Sunday Spotlight: Rachel Jeantel's Transformation

One year after her testimony in the George Zimmerman trial, ABC News' Matt Gutman speaks with key witness Rachel Jeantel.
3:51 | 07/13/14

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Transcript for Sunday Spotlight: Rachel Jeantel's Transformation
In this week's "Sunday spotlight" it's been a year since the controversial verdict in the George Zimmerman trial, found not guilty of murder for the killing of trayvon martin. One of the key witnesses in the trial was Rachel jeantel. A close friend of trayvon martin who was on the phone with him right before he was shot. Her testimony made her a target of ridicule. She's turned her life around. Thanks to hard work and some good samaritans. Matt Gutman has the story. Are you unable to read that at all? Reporter: It was the moment that made Rachel jeantel a house hold name. Can you read any of the words on it? Reporter: The moment that the 19-year-old was outed as illiterate on national TV. I don't understand. Reporter: There's this point where he basically asks you to read the letter. What do you say? I'm not able to read it. Reporter: Why was that? I didn't learn how to read cursive. Reporter: Bringing her rough dialect to an all-white jury. Argumentative and defiant. Are you listening? You think? No. Reporter: And all but embodying the racial rift the trial seemed to dig in the country. The ridicule was instant and merciless. She comes across as brutally ignorant. Reporter: Including this picture posted on instagram by defense attorney don west's own daughter. It reads, we beat stupidity. Celebration cones. No. Reporter: You could argue that part of her died on the stand in the murder trial of George Zimmerman, accused of killing 17-year-old trayvon martin. You could argue that she was reborn. What did that feel like? You didn't know me. To judge me. Reporter: You didn't know you, to judge you? Yes. Reporter: During a break in testimony that rod Vereen, a Miami attorney, decided to act. I didn't like what took place in social media, and the attacks she received nationwide. I couldn't turn my back to that. And I couldn't turn a blind eye to the problems that I knew she had. Reporter: He coached her that night and hasn't stopped. Helping to set up a support group he would call the village. Jeantel was born premature. English not her first language at home. And Reading never came easily. Some of the articles I had seen said, you had, at the time of the trial, a fourth grade Reading level. Yeah. I wanted to go for help. Reporter: But no one helped until Vereen's army of tutors descended. For up to seven hours a day. And they were tough. Very, very, very tough. That's what I needed. To be honest. That's what I needed. Reporter: She was sent to a new school. Last month, yep, that's her. In those heels. And that smile. Oh, my gosh. That morning. I -- I kissed my bed. It was like, thank you, Jesus. This is the last time waking up at this time. I really woke up. From the first time since I started going to this school. Reporter: The so-called illiterate girl walking in her own high school graduation. Where do you see yourself five years from now? Reporter: Following your dreams? Following my dreams. And graduating college. Reporter: All of them believe, it will take a village. For ABC news, Matt Gutman. Miami. We end with welcome news. The Pentagon reported no deaths of service members in Afghanistan this week. That's all for today. Check out "World news" with David Muir tonight. I'll see you tomorrow on "Gma." Good morning, everyone.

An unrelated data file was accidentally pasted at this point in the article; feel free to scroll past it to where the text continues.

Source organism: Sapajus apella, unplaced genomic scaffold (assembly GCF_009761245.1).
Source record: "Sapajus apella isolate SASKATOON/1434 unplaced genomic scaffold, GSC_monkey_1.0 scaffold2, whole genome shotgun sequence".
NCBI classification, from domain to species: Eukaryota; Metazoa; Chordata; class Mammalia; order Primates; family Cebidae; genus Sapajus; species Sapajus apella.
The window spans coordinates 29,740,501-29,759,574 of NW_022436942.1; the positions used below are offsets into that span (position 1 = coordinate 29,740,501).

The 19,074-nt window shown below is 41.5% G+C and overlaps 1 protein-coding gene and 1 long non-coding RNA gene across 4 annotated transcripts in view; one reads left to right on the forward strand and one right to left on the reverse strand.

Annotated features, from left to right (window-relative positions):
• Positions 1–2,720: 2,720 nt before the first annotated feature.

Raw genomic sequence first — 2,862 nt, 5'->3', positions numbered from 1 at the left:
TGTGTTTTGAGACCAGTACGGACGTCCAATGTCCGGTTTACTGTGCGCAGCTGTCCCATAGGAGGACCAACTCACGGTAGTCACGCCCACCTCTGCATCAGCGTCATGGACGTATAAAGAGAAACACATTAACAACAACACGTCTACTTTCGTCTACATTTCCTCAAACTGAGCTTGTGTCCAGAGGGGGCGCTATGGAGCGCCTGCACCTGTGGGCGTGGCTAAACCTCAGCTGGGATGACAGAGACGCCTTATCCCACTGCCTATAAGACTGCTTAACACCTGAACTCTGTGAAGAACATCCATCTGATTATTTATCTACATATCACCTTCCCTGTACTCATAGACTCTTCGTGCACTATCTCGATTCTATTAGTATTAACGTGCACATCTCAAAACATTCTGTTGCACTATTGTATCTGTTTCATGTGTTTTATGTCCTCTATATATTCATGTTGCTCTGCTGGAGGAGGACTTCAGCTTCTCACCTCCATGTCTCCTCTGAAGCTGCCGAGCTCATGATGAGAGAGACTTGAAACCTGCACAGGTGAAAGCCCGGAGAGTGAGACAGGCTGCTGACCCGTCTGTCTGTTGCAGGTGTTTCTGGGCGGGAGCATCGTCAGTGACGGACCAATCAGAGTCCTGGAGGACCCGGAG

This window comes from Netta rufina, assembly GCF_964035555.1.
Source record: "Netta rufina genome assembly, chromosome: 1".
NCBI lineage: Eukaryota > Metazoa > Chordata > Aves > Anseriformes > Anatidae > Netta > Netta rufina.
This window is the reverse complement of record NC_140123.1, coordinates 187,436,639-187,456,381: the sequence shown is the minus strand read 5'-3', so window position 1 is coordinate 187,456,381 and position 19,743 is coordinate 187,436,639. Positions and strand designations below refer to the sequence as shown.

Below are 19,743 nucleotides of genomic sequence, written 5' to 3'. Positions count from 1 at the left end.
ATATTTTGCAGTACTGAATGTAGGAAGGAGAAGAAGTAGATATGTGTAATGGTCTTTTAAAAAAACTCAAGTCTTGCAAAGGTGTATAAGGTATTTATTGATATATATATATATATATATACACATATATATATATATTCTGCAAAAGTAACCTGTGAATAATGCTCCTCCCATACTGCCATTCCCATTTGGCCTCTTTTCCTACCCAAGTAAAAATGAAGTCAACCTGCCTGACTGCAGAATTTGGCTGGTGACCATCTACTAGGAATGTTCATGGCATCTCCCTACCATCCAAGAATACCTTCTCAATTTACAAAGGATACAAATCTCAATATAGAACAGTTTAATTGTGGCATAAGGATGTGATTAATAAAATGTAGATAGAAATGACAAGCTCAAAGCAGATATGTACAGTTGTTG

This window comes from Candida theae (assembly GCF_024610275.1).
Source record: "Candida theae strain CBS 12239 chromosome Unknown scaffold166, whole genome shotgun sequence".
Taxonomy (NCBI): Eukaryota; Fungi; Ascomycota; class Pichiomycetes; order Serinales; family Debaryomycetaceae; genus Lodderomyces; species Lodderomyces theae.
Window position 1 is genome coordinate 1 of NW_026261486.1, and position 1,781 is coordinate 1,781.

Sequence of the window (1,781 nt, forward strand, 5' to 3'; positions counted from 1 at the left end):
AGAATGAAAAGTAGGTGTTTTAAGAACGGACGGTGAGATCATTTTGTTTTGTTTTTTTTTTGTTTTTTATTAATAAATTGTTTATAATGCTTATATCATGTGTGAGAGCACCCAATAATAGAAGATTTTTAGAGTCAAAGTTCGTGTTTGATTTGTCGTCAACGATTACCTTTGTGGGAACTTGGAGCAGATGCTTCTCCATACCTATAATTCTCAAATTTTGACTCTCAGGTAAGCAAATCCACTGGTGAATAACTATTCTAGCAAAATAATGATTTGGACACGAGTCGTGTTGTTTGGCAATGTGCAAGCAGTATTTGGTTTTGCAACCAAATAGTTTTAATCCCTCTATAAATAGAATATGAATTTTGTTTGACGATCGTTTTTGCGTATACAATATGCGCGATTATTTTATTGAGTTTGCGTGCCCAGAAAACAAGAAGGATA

This transcript has been automatically generated and may not be 100% accurate.

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